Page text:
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042 Scottish code red audit report 2015–2017
  1. Matt Reed1,
  2. Claire Cooke2,
  3. Niall McMahon3,
  4. Katie Hands4,
  5. Susan Henderson5,
  6. Eleanor Knight4,
  7. Munsor Latif6,
  8. Nicola Littlewood7,
  9. Naomi Todd6,
  10. Margaret McGarvey6,
  11. Neil Hughes8,
  12. Michael Donald9,
  13. Megan Rowley10,
  14. Catherine Innes10,
  15. Symon Lockhart10
  1. 1Emergency Medicine Research Group Edinburgh (EMERGE), Royal Infirmary of Edinburgh
  2. 2Department of Emergency Medicine, Royal Infirmary of Edinburgh, NHS Lothian
  3. 3Department of Emergency Medicine, Royal Alexandra Hospital, EMRS, Emergency Medical Retrieval Service, ScotSTAR, Hangar B
  4. 4Department of Transfusion Medicine
  5. 5Department of Emergency Medicine, Ninewells Hospital
  6. 6Department of Emergency Medicine, Queen Elizabeth University Hospital
  7. 7Department of Emergency Medicine, Queen Elizabeth University Hospita, Emergency Medical Retrieval Service, ScotSTAR
  8. 8Department of Emergency Medicine, Monklands Hospital, EMRS, Emergency Medical Retrieval Service, ScotSTAR
  9. 9Department of Emergency Medicine, Ninewells Hospital, EMRS, Emergency Medical Retrieval Service, ScotSTAR
  10. 10Department of Transfusion Medicine, Royal Infirmary of Edinburgh


The Scottish Transfusion and Laboratory Support in Trauma (TLST) group previously audited all National Code Red activations between June 1st 2013 and October 31st 2015, generating a number of recommendations to be adopted to optimise the transfusion support given to patients following major trauma in Scotland. A repeat audit was undertaken for all patients for whom a Code Red was activated between 1st November 2015 and 31st December 2017.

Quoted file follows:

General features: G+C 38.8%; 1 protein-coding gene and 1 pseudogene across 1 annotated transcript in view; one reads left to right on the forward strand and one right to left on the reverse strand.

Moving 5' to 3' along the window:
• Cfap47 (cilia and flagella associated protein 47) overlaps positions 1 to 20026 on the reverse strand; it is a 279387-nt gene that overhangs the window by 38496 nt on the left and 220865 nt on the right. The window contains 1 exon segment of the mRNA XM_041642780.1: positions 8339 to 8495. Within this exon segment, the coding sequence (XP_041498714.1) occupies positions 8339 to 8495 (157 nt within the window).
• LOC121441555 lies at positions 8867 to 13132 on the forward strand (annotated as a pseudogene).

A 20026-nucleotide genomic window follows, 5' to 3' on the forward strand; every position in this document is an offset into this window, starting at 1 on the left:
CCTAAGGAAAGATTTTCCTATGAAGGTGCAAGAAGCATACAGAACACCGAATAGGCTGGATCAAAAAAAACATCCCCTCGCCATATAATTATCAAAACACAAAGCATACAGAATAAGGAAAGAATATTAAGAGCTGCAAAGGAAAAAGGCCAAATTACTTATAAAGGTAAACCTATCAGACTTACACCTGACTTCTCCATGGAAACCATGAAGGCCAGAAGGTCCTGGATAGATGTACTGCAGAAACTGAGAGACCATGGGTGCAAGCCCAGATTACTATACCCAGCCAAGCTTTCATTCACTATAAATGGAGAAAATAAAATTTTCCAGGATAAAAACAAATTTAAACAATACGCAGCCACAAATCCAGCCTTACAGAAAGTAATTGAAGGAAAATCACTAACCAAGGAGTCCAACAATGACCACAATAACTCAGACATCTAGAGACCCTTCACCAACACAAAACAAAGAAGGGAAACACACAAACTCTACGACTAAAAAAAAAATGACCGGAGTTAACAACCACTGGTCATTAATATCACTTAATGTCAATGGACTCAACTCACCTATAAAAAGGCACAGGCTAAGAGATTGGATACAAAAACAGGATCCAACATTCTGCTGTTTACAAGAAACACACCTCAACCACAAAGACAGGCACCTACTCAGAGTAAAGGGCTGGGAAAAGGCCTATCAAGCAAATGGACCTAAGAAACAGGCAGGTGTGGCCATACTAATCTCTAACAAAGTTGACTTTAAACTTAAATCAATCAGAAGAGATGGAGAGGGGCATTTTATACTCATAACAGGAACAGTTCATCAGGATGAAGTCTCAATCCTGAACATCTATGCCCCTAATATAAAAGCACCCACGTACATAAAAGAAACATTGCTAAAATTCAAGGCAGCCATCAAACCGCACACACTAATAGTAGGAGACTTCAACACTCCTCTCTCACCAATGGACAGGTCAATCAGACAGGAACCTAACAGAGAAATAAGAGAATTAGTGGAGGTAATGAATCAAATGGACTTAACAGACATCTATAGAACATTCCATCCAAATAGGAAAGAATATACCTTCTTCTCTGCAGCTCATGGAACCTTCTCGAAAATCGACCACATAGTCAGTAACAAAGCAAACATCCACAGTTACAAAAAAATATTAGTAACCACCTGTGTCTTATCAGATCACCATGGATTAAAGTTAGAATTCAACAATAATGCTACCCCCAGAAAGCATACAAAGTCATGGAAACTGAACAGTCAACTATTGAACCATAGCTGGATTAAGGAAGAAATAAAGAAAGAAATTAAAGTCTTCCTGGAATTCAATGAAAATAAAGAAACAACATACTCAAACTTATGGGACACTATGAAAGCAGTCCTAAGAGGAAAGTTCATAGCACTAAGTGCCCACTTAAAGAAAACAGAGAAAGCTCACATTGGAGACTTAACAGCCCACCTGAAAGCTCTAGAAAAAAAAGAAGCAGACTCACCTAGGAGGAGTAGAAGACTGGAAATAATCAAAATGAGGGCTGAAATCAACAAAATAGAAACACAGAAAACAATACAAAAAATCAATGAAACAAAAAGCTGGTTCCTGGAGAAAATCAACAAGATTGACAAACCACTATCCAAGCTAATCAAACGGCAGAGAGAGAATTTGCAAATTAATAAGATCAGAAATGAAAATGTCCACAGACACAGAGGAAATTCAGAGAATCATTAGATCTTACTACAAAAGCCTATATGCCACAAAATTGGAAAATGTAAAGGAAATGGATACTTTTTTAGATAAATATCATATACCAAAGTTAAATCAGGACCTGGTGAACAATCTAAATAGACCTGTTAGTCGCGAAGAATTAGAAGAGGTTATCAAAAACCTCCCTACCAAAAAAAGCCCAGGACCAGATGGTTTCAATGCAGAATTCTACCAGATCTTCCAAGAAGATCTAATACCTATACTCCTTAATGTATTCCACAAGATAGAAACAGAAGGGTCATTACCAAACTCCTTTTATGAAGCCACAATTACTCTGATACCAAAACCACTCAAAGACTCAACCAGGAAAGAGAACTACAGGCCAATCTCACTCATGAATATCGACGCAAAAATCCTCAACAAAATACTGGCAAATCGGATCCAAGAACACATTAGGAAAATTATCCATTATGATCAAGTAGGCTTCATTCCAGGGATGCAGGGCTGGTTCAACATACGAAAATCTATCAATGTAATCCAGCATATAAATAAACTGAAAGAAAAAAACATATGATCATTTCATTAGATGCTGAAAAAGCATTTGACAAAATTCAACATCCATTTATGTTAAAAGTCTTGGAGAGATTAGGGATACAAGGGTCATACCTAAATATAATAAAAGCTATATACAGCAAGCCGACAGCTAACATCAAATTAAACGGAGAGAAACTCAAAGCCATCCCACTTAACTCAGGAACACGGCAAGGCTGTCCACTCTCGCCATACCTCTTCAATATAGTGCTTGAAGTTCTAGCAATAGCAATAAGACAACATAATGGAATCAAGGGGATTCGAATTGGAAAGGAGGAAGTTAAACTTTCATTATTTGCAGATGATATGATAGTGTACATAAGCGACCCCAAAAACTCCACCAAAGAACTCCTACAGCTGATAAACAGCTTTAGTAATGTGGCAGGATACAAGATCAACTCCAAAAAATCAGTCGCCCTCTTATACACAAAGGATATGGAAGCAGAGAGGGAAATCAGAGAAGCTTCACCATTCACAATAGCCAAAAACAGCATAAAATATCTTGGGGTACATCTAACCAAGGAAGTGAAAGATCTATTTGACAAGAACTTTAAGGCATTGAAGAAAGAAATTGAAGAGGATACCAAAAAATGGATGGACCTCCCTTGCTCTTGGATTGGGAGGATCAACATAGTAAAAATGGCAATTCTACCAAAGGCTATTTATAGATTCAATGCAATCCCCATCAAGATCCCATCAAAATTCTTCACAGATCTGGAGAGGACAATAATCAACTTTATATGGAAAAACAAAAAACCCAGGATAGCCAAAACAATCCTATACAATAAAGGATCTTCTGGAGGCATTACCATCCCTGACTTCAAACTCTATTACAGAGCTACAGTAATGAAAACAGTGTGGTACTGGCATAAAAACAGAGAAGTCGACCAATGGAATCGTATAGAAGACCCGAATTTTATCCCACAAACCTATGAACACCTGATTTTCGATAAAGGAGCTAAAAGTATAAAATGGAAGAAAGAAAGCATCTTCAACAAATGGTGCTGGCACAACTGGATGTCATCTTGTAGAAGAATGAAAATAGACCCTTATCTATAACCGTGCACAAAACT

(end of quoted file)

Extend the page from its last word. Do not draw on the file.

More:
A clinical and transfusion lead for each centre entered anonymised data onto a secure electronic database (REDCAP; the server of which is held within the University of Edinburgh. This database was maintained by the Edinburgh study team. Each of Scotland’s pre-hospital trauma teams who take patients to hospitals where Code Red Policy is in place, and the receiving hospitals, agreed to enter data into the National Code Red audit for all patients for whom a Code Red was activated during the study period. The project was deemed a service evaluation by the South East Scotland Research Ethics committee (Ref: NR/1408AB11) and therefore did not require full ethics submission. The project was also registered with each hospital’s clinical effectiveness/governance teams where available, and a favourable Caldicott opinion was obtained.

Abstract 042 Figure 1

Flow chart showing transfusion events and outcomes of code red patients

Abstract 042 Figure 2

Ratio of the mean number of concentrated red cells (CRC) and fresh frozen plasma (FFP) transfused to code red patients at 30 minute intervals

Abstract 042 Table 1

66 activations (24 South-East of Scotland, 32 West, 10 East). Mean age 45 years, 88% male patients. 93% of Code Red patients received blood components with a 300% increase in pre-hospital transfusion (48 patients; 73%); median time from 999 call to Code Red activation reduced to 37 minutes from 70 minutes; 78% patients received pre-hospital TXA (improved from 70%). CRC:FFP ratios improved in comparison to 2013–15. Survival to discharge increased (63% to 66%) despite increased ISS.

Code Red practice has improved since our last audit. There are still improvements to be made in TXA administration and time to blood products.

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